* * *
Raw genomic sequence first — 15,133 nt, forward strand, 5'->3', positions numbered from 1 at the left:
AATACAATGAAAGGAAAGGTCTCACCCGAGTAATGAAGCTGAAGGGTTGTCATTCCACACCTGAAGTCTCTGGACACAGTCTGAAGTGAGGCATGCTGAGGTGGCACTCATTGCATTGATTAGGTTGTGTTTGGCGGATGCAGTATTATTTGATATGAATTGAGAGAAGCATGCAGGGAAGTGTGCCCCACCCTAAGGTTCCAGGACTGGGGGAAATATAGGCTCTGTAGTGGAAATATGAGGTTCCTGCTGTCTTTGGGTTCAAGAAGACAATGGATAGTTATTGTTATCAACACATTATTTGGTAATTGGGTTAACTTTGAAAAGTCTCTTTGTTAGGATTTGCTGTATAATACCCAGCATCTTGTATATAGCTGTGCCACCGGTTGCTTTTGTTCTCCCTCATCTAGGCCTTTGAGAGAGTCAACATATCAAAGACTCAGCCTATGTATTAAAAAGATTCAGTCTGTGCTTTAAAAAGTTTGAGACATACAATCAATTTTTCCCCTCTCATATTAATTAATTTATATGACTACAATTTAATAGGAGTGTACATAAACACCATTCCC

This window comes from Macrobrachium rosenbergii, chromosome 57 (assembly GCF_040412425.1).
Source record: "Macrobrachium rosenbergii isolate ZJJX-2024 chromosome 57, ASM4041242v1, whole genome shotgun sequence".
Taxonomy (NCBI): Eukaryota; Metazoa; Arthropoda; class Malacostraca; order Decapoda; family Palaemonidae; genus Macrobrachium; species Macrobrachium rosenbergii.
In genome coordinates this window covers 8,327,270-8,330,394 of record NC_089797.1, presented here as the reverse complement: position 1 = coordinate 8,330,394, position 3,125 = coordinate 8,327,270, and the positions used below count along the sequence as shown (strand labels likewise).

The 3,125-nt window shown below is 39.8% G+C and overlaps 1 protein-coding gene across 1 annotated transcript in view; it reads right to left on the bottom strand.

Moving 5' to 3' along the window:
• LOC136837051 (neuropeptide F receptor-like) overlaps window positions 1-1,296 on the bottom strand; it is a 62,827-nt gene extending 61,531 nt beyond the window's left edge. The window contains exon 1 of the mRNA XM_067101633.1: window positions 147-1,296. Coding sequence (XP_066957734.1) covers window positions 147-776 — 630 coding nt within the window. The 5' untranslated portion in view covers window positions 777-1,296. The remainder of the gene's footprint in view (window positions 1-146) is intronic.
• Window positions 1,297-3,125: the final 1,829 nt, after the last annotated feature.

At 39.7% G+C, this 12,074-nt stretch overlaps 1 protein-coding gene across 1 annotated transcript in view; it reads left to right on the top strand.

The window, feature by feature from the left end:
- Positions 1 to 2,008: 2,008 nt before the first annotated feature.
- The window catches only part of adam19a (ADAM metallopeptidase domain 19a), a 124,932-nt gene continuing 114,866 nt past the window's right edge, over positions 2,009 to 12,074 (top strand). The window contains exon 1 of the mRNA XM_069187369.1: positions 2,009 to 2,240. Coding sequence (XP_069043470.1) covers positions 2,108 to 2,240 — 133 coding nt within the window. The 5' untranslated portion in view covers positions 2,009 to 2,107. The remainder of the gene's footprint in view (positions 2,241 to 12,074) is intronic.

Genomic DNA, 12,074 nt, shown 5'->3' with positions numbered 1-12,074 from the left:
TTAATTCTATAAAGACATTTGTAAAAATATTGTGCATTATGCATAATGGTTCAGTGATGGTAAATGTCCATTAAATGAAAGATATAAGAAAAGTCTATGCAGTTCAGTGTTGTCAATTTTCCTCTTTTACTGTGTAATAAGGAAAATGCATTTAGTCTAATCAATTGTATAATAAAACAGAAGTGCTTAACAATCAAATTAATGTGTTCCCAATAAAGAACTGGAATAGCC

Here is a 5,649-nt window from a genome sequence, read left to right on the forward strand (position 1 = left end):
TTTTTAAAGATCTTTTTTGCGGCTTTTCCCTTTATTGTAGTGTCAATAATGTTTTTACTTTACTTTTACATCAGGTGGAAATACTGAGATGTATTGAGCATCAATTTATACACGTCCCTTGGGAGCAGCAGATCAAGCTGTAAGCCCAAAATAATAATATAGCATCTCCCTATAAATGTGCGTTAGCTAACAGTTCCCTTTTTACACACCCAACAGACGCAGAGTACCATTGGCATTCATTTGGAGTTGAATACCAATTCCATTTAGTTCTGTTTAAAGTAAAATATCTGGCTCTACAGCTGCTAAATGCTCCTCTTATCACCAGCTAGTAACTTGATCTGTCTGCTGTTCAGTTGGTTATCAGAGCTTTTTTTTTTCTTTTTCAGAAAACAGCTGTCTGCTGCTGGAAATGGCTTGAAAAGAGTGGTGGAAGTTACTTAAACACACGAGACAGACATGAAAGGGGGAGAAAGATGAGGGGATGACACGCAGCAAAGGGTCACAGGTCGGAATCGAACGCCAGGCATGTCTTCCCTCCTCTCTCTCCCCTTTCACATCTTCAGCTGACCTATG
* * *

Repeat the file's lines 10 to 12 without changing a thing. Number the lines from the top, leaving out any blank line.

• Window positions 1,297-3,125: the final 1,829 nt, after the last annotated feature.

At 39.7% G+C, this 12,074-nt stretch overlaps 1 protein-coding gene across 1 annotated transcript in view; it reads left to right on the top strand.

The window, feature by feature from the left end: